Man with the Broken Nose, Reduction (L'homme au nez cassé, réduction)
For one of his earliest independent works, Rodin discarded conventional notions of beauty and chose as his model a local handyman whose rough but dignified features, including a broken nose, likely reminded him of the ancient portrait busts he studied at the Louvre. Vividly alive, and thus to him beautiful, it was a face the artist was compelled to model in clay, as Rainer Maria Rilke recounted:
Rodin’s motive in modeling this head, the head of an aging, ugly man, whose broken nose even helped to emphasize the tortured expression of the face, must have been the fullness of life that was cumulated in these features. There were no symmetrical planes in this face at all, nothing repeated itself, no spot remained empty, dumb, or indifferent.
This face had not been touched by life, it had been permeated through and through with it as though an inexorable hand had thrust it into fate and held it there in the whirlpool of a washing, gnawing torrent. A smaller variant of the head would later appear in The Gates of Hell, and Rodin had it cast in a variety of sizes, of which this reduction is one. In 1875 a marble version his assistant carved became the first of Rodin’s works to be accepted at the Paris Salon.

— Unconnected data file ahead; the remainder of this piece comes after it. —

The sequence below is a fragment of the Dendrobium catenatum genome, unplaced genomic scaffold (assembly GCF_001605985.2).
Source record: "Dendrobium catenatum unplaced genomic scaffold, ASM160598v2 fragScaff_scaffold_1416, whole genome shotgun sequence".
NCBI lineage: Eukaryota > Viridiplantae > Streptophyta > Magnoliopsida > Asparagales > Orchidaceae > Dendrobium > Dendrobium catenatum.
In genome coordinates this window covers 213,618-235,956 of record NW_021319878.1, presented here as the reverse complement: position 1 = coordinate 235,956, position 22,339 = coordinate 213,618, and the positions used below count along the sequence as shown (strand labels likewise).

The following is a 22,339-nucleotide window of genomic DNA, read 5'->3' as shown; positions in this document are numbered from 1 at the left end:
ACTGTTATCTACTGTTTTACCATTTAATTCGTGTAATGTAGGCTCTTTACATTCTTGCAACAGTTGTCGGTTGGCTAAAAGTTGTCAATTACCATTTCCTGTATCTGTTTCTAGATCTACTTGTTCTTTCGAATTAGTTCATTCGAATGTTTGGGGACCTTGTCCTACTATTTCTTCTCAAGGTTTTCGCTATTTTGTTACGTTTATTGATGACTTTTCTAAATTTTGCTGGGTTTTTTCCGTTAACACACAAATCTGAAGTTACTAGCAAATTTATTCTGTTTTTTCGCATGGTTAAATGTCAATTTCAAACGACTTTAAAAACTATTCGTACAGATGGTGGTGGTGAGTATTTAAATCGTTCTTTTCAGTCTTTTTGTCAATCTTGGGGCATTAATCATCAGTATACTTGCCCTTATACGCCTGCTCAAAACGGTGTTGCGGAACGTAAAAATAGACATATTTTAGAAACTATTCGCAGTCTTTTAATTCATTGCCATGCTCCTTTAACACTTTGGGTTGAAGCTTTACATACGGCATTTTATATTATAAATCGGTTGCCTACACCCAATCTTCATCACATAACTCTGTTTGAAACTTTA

ca. 1863, reduction ca. 1900; cast 1970
3 3/4 × 2 1/2 × 2 3/4 in., 1 lb. (9.5 × 6.4 × 7 cm, 0.45kg) (show scale)
Foundry mark: "G. Rudier./Fond. Paris."
Proper left neck: "A. Rodin"
Gift of the Iris and B. Gerald Cantor Foundation
This item is not on view
Auguste Rodin (French, 1840-1917). Man with the Broken Nose, Reduction (L'homme au nez cassé, réduction), ca. 1863, reduction ca. 1900; cast 1970. Bronze, 3 3/4 × 2 1/2 × 2 3/4 in., 1 lb. (9.5 × 6.4 × 7 cm, 0.45kg). Brooklyn Museum, Gift of the Iris and B. Gerald Cantor Foundation, 84.75.8. Creative Commons-BY (Photo: Brooklyn Museum, 84.75.8_bw.jpg)
overall, 84.75.8_bw.jpg. Brooklyn Museum photograph
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